Then it's back to Dracula's house to repeat the same three stages over and over again in an endless loop. I presume it's endless, anyway - I got to about round six or so without noticing much change and that was enough for me. If there is an ending, I'm sure someone will let me know, but I feel fairly confident in saying that our hero is condemned to an eternity of fighting two of horror's most iconic monsters and a lizard man.

It doesn't seem to get much more difficult as you progress, either - if anything, it becomes easier as you quickly familiarise yourself with the screen layouts and monster behaviour, which seems erratic at first but which definitely has some kind of pattern to it. For instance, almost every time I defeated Frankenstein I did so by catching him on the second floor at the left-hand side of the screen, where he seems to get caught in two minds about which way to run. Of course, in Frankenstein's case he may well actually have two minds. Chameleon Man's stage also becomes much easier once you realise that chasing after him is a wasted effort that will almost certainly end in spidery death: a much more consistent tactic is to stand still, wait for Chameleon Man to come to you and Super Zap him as he runs past.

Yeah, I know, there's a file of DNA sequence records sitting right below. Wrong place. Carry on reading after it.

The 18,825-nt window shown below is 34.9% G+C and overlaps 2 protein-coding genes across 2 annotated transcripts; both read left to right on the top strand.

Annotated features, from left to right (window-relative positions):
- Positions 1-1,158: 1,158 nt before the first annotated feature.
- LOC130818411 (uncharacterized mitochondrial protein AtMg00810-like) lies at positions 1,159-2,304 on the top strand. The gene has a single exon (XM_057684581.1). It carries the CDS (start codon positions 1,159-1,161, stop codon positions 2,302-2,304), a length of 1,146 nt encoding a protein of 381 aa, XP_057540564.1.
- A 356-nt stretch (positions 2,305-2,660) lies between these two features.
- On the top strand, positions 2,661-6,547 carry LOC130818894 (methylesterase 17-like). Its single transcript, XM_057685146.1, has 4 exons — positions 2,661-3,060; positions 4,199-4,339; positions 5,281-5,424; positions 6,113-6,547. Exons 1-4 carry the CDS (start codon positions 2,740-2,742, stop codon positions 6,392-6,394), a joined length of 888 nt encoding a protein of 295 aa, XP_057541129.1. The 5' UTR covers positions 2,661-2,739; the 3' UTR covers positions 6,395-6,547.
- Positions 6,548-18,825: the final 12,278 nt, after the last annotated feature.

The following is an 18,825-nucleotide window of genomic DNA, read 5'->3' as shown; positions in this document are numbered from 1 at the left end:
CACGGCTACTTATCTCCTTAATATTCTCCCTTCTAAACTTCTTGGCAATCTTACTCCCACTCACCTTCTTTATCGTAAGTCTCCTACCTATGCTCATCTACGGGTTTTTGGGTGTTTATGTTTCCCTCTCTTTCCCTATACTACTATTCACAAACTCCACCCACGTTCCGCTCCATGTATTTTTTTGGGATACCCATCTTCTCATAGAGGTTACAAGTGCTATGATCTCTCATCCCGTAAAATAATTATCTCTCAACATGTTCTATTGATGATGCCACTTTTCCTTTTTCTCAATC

Of the three stages, Chameleon Man's is at once the most interesting and the least fun to play. It's still enjoyable enough, and the gimmicks of the stage help to keep you engaged, but there are perhaps a few too many spiders for comfort and worst of all it's really easy to get stuck on the corners of the walls, even when you feel like you should have plenty of room to spare

On the whole, though, would I recommend you give Monster Bash a try? Yeah, I absolutely would, especially during this Halloween season. I've used the word "charm" already in this article, but that's definitely what it's got, from the basic but cute sprites to the voice samples of Dracula's laugh and Frankenstein's unhealthy-sounding grunt, and overall it's pleasant little title that's worth trying out even if you only play it for ten minutes. And to cap this article off, I just found out that the player character is called Lil' Red. In light of this new information, I have mentally constructed a story where Lil' Red is a devilish emissary of hell who has been sent out into the human world to bring these monsters back to the stygian depths in which they belong. I'm sure you'll agree it's a much more likely scenario than "weird teddy bear kid kills all the monsters".

As for the Halloween-O-Meter, I've decided to award Monster Bash a seven on my increasingly arbitrary scale of Halloween-ness. A pretty decent score that was influenced by the famous monsters on display and the lead character's willingness to run around in a graveyard, but points were deducted for music that's about as spooky as a nice warm bath and that old Halloween-O-Meter crippler, a total lack of pumpkins.